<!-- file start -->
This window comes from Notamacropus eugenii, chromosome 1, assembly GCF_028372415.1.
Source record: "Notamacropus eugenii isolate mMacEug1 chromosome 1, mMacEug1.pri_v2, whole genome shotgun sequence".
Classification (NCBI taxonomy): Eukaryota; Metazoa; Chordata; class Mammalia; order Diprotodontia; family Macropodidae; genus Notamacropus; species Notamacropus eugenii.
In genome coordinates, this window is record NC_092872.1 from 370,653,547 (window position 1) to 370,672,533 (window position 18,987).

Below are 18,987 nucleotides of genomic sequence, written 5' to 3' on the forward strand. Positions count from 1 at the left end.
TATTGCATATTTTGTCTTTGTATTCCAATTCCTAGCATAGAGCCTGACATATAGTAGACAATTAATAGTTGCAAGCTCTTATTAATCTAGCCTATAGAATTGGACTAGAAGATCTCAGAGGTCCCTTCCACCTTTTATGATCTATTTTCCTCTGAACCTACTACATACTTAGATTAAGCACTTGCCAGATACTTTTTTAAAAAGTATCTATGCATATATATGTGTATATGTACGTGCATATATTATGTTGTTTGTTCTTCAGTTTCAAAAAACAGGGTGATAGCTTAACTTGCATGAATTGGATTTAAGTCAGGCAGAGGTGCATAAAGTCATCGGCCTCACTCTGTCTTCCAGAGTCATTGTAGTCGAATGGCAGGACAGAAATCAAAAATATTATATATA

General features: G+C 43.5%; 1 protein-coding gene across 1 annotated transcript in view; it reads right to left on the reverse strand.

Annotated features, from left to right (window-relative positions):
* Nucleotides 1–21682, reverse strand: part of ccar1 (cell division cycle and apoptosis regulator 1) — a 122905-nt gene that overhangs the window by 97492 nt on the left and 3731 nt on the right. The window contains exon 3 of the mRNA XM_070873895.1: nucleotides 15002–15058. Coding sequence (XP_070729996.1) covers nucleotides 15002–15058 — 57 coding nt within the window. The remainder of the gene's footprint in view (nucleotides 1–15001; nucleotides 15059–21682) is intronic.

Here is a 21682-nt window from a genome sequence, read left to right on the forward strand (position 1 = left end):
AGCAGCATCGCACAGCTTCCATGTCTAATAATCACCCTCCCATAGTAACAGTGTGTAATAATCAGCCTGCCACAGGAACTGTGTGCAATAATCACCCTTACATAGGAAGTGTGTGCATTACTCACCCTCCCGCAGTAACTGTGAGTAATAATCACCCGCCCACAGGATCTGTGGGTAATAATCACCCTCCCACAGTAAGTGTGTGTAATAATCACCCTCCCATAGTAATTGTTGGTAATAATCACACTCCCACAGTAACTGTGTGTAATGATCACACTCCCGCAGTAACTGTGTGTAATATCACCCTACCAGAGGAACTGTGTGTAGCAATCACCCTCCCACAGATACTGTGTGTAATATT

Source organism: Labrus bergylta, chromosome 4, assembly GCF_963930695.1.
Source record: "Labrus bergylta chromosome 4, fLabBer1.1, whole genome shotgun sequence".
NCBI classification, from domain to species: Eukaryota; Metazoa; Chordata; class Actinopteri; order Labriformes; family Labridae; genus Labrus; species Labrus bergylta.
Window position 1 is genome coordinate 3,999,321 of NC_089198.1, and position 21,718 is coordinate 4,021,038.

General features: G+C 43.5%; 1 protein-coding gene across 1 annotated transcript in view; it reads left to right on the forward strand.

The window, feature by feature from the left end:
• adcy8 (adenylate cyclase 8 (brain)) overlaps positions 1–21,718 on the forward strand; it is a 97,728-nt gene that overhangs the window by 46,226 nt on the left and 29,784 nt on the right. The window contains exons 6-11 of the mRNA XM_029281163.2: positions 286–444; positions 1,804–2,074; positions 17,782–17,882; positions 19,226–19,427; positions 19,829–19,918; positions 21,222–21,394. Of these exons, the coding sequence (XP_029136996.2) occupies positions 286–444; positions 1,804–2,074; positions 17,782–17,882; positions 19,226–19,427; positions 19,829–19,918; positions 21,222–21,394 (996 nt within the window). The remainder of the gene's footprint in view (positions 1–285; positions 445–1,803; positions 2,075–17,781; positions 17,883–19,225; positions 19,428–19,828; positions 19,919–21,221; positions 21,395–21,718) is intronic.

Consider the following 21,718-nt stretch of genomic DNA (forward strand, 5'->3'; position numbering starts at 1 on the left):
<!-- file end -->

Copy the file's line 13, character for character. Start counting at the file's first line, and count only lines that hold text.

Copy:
Source record: "Labrus bergylta chromosome 4, fLabBer1.1, whole genome shotgun sequence".